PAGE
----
Debbie Ridpath Ohi
written by Linda Sue Park, illustrated by Debbie Ridpath Ohi

Dorothia Rohner
Written by Dorothia Rohner, illustrated by Vanya Nastanlieva

A simple, friendly game of Duck, Duck, Goose goes off the rails in giggle-inducing 
confusion when a silly goose tries to make it all about him.

“Are you kidding me? I am Goose!” A literal-minded goose derails a favorite 
childhood game—Duck, Duck, Goose—by objecting when Pig, Fox, Dodo, and 
other players are tapped as “Goose.” Distraction, squabbling, and asking for 
snacks threaten to end the game completely. Bossy Rabbit restores calm, 
but Goose doesn’t understand what the problem is until he gets a taste of 
his own medicine as several ducks arrive and join in, each insisting, “I am Duck!”
 Engaging animal characters cavort through this spirited, laugh-aloud romp.

Robin Rosenthal

Count up to 10 and back down again in this picture book starring 
10 traveling dogs and one very tenacious cat!

One by one, each dog escapes its yard and joins the adventure in this hilarious 
counting story. Vehicle-obsessed readers will love seeing all the modes of 
transportation that the pups use—until the family cat decides to round them 
all up to go back home.
Gabi Snyder’s charming text and Robin Rosenthal’s delightful illustrations are a 
surefire combination in this winning picture book.

Robin Rosenthal
Big Ideas for Little Philosophers:
Truth with Socrates
Imagination with René Descartes
Happiness with Aristotle
Equality with Simone de Beauvoir
written by Duane Armitage and Maureen Doyle, 
illustrated by Robin Rosenthal, Published by Putnam, Summer 2020.

Molly Ruttan

Adopting an extraterrestrial leads to hilariously mixed results!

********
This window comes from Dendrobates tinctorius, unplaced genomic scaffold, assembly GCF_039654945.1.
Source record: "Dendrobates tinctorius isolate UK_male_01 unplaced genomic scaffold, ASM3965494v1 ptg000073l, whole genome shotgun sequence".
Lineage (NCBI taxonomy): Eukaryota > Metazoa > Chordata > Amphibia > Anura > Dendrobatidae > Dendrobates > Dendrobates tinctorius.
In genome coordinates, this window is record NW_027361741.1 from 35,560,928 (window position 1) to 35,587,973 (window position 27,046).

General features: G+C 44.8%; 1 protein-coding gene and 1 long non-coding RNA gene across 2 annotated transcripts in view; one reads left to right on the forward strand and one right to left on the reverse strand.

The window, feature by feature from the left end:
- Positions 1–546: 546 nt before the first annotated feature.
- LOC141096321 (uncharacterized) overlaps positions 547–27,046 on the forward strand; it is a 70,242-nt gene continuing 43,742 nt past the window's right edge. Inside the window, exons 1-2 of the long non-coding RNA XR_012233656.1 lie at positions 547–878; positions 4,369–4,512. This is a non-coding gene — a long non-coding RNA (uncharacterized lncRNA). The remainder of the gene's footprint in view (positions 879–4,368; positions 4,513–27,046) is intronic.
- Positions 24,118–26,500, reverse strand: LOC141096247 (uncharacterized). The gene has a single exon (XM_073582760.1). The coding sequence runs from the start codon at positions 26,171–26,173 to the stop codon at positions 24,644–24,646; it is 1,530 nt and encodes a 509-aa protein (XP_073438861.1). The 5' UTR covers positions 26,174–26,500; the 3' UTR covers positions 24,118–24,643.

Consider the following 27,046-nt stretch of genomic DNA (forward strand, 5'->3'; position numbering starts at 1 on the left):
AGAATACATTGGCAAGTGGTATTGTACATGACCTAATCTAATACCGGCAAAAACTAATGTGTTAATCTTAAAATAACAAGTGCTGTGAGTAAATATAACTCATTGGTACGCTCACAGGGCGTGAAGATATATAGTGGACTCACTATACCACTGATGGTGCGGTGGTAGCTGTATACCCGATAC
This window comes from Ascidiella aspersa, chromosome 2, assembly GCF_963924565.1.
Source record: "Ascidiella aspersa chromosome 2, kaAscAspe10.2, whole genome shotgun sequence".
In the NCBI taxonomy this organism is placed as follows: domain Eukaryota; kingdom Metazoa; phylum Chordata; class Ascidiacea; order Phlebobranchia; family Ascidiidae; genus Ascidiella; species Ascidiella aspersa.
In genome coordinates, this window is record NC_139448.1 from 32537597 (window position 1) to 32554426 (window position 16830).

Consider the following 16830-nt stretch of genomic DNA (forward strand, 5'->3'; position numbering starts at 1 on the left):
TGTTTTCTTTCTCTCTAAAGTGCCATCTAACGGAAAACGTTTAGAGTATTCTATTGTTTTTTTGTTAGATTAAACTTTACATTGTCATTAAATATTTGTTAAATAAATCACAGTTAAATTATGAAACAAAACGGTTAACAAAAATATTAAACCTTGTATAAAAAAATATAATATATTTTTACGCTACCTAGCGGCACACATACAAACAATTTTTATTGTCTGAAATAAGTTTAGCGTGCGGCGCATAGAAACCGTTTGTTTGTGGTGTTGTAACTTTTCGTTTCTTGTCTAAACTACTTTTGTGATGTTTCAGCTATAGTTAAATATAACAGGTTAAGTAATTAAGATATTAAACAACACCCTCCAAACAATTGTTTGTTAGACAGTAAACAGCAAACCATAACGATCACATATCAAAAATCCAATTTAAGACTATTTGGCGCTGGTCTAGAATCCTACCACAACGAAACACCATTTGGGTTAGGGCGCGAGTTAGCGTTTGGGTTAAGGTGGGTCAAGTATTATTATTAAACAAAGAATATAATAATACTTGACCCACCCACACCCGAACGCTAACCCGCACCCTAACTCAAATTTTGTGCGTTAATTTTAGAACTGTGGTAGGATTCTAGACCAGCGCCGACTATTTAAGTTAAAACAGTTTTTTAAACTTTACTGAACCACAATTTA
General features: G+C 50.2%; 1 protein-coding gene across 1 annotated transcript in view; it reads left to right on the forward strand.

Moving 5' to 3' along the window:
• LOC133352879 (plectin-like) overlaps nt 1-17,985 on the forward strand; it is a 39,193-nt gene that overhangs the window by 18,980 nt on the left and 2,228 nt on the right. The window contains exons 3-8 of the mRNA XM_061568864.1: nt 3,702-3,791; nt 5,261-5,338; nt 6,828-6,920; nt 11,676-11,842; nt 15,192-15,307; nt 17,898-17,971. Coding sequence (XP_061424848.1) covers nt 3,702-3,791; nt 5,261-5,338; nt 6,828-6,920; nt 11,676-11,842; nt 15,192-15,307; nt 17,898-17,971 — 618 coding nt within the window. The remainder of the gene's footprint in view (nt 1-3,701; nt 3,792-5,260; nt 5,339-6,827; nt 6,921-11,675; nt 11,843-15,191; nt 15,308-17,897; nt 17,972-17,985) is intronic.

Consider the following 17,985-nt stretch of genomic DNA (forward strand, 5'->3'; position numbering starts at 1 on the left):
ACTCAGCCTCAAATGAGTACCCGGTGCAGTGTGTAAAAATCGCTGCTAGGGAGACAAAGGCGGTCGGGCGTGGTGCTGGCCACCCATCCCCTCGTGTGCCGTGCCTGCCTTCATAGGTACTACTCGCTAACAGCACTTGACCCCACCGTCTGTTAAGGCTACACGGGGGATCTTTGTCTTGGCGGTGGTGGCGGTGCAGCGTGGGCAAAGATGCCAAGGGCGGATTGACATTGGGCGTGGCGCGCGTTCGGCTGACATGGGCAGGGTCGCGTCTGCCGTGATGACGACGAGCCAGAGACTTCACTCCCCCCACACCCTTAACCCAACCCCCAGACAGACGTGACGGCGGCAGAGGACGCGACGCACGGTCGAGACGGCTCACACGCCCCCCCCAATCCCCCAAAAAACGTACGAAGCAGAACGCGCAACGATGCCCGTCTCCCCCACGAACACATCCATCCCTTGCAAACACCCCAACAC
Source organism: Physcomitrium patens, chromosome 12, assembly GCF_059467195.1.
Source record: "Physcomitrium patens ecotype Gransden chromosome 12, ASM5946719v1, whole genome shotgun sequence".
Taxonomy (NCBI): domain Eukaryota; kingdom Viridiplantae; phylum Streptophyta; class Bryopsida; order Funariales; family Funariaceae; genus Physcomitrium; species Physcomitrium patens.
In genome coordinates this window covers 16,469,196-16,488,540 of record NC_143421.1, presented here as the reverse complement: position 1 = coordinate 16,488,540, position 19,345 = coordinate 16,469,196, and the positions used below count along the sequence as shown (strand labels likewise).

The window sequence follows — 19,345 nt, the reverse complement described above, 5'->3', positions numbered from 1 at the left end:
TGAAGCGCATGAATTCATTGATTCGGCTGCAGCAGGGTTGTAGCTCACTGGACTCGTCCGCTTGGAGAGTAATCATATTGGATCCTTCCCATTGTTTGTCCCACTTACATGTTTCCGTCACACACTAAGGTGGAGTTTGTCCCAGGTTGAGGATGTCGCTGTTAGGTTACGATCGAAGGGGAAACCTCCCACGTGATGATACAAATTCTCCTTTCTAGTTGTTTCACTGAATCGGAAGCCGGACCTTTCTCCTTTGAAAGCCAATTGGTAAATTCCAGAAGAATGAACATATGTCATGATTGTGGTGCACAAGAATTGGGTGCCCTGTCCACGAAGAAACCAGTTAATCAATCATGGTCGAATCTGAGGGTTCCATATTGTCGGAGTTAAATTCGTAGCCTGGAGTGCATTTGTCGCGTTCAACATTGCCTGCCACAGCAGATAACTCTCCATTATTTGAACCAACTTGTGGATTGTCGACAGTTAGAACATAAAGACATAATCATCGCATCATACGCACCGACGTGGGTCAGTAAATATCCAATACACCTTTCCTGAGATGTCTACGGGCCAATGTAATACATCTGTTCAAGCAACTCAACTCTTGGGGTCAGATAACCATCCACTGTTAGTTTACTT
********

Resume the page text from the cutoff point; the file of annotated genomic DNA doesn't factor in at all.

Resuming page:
When a family goes for a stroll one morning and encounters an adorable little 
creature with no collar or tag (who just happens to be sitting in the wreckage of an 
unidentified crash-landed object), they happily adopt the lovable stray. They name him 
Grub and set about training him, but that works surprisingly . . . poorly. Taking him for a 
walk is an unexpected adventure, too. As hard as they try to make Grub feel at home, i
t's just not working. Could he already have a family of his own? Maybe he isn't really 
a stray, after all--just lost. But how on earth will they be able to find his family when he 
seems to come from somewhere . . . out of this world?

Alexandra Thompson

A foodie French bulldog finds a forever home in this heartwarming and adorable debut 
picture book, sure to appeal to fans of Gaston, Ellie, and Little Elliot, Big City.

Meet Louie. He's a dog of very fine taste. He knows every chef in town, and each day he 
wanders the city, visiting his favorite restaurants. It's a good life, except... 
Louie is all on his own. 
What Louie wants more than anything is a family.

But try as he might, Louie can't seem to find a family that's right for him. At the beach, 
he meets a little boy and his mother... but they're eating green jello salad and sardine 
sandwiches (Louie's least favorite foods!). At his favorite sushi restaurant, Louie 
spies a father and daughter with an open seat at their table... but their cat chases 
him away. At the park, he meets a nice family having a yummy barbecue, but when they